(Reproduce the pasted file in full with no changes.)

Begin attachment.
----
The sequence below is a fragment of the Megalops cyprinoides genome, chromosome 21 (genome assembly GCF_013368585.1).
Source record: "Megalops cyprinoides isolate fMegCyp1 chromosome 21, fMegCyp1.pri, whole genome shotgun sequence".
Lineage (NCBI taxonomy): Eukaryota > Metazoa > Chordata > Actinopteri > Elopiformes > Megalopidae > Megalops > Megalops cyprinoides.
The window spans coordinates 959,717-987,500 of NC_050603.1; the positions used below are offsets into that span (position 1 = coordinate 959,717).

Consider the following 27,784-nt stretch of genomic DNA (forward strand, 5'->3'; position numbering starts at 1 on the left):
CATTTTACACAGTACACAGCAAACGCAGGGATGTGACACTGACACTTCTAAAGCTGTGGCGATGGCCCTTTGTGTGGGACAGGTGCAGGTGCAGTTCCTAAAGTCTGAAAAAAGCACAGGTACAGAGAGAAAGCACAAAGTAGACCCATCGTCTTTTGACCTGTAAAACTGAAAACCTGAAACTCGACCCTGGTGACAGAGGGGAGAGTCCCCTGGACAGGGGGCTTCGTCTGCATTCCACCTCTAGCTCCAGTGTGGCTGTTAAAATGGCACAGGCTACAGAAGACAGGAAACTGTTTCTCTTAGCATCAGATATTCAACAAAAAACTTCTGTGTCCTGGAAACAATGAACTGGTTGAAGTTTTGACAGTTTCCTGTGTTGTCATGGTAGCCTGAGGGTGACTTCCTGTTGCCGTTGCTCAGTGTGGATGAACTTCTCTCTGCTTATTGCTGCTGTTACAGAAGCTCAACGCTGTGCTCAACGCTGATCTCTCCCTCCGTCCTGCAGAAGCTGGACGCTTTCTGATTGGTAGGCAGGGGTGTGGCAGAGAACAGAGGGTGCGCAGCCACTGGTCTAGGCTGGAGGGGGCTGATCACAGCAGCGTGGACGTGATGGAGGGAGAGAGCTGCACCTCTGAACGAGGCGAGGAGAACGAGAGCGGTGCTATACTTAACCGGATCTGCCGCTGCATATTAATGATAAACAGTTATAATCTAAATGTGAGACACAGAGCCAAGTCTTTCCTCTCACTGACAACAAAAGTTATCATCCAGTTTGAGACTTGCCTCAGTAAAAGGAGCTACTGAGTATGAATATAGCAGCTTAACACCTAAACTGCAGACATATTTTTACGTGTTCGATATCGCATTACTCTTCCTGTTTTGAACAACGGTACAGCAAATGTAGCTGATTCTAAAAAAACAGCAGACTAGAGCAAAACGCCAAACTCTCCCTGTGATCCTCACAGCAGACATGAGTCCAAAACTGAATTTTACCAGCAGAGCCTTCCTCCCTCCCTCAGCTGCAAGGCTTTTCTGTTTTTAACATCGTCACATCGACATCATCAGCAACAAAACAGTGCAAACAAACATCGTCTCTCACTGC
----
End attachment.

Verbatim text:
The sequence below is a fragment of the Megalops cyprinoides genome, chromosome 21 (genome assembly GCF_013368585.1).
Source record: "Megalops cyprinoides isolate fMegCyp1 chromosome 21, fMegCyp1.pri, whole genome shotgun sequence".
Lineage (NCBI taxonomy): Eukaryota > Metazoa > Chordata > Actinopteri > Elopiformes > Megalopidae > Megalops > Megalops cyprinoides.
The window spans coordinates 959,717-987,500 of NC_050603.1; the positions used below are offsets into that span (position 1 = coordinate 959,717).

Consider the following 27,784-nt stretch of genomic DNA (forward strand, 5'->3'; position numbering starts at 1 on the left):
CATTTTACACAGTACACAGCAAACGCAGGGATGTGACACTGACACTTCTAAAGCTGTGGCGATGGCCCTTTGTGTGGGACAGGTGCAGGTGCAGTTCCTAAAGTCTGAAAAAAGCACAGGTACAGAGAGAAAGCACAAAGTAGACCCATCGTCTTTTGACCTGTAAAACTGAAAACCTGAAACTCGACCCTGGTGACAGAGGGGAGAGTCCCCTGGACAGGGGGCTTCGTCTGCATTCCACCTCTAGCTCCAGTGTGGCTGTTAAAATGGCACAGGCTACAGAAGACAGGAAACTGTTTCTCTTAGCATCAGATATTCAACAAAAAACTTCTGTGTCCTGGAAACAATGAACTGGTTGAAGTTTTGACAGTTTCCTGTGTTGTCATGGTAGCCTGAGGGTGACTTCCTGTTGCCGTTGCTCAGTGTGGATGAACTTCTCTCTGCTTATTGCTGCTGTTACAGAAGCTCAACGCTGTGCTCAACGCTGATCTCTCCCTCCGTCCTGCAGAAGCTGGACGCTTTCTGATTGGTAGGCAGGGGTGTGGCAGAGAACAGAGGGTGCGCAGCCACTGGTCTAGGCTGGAGGGGGCTGATCACAGCAGCGTGGACGTGATGGAGGGAGAGAGCTGCACCTCTGAACGAGGCGAGGAGAACGAGAGCGGTGCTATACTTAACCGGATCTGCCGCTGCATATTAATGATAAACAGTTATAATCTAAATGTGAGACACAGAGCCAAGTCTTTCCTCTCACTGACAACAAAAGTTATCATCCAGTTTGAGACTTGCCTCAGTAAAAGGAGCTACTGAGTATGAATATAGCAGCTTAACACCTAAACTGCAGACATATTTTTACGTGTTCGATATCGCATTACTCTTCCTGTTTTGAACAACGGTACAGCAAATGTAGCTGATTCTAAAAAAACAGCAGACTAGAGCAAAACGCCAAACTCTCCCTGTGATCCTCACAGCAGACATGAGTCCAAAACTGAATTTTACCAGCAGAGCCTTCCTCCCTCCCTCAGCTGCAAGGCTTTTCTGTTTTTAACATCGTCACATCGACATCATCAGCAACAAAACAGTGCAAACAAACATCGTCTCTCACTGC